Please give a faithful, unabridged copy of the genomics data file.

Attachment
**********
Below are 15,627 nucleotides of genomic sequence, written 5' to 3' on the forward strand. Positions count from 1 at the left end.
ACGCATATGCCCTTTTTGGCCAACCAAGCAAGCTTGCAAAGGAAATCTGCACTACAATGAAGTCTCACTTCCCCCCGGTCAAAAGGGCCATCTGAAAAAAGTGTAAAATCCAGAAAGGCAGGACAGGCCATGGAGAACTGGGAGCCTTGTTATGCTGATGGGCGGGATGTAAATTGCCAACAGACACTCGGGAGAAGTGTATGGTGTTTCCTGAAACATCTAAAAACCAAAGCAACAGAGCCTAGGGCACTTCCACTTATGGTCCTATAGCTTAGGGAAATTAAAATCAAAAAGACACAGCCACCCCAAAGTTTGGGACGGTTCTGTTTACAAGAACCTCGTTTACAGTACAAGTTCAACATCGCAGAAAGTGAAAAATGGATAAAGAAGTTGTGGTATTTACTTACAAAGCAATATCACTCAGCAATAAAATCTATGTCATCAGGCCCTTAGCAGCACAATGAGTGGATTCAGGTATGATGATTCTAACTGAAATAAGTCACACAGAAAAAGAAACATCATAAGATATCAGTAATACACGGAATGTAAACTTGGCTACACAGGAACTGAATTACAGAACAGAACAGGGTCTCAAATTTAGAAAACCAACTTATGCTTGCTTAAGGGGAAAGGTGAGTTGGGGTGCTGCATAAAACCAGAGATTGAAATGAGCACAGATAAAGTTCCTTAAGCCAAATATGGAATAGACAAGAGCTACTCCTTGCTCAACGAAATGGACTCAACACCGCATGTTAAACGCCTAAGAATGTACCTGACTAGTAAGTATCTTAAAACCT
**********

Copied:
Below are 15,627 nucleotides of genomic sequence, written 5' to 3' on the forward strand. Positions count from 1 at the left end.
ACGCATATGCCCTTTTTGGCCAACCAAGCAAGCTTGCAAAGGAAATCTGCACTACAATGAAGTCTCACTTCCCCCCGGTCAAAAGGGCCATCTGAAAAAAGTGTAAAATCCAGAAAGGCAGGACAGGCCATGGAGAACTGGGAGCCTTGTTATGCTGATGGGCGGGATGTAAATTGCCAACAGACACTCGGGAGAAGTGTATGGTGTTTCCTGAAACATCTAAAAACCAAAGCAACAGAGCCTAGGGCACTTCCACTTATGGTCCTATAGCTTAGGGAAATTAAAATCAAAAAGACACAGCCACCCCAAAGTTTGGGACGGTTCTGTTTACAAGAACCTCGTTTACAGTACAAGTTCAACATCGCAGAAAGTGAAAAATGGATAAAGAAGTTGTGGTATTTACTTACAAAGCAATATCACTCAGCAATAAAATCTATGTCATCAGGCCCTTAGCAGCACAATGAGTGGATTCAGGTATGATGATTCTAACTGAAATAAGTCACACAGAAAAAGAAACATCATAAGATATCAGTAATACACGGAATGTAAACTTGGCTACACAGGAACTGAATTACAGAACAGAACAGGGTCTCAAATTTAGAAAACCAACTTATGCTTGCTTAAGGGGAAAGGTGAGTTGGGGTGCTGCATAAAACCAGAGATTGAAATGAGCACAGATAAAGTTCCTTAAGCCAAATATGGAATAGACAAGAGCTACTCCTTGCTCAACGAAATGGACTCAACACCGCATGTTAAACGCCTAAGAATGTACCTGACTAGTAAGTATCTTAAAACCT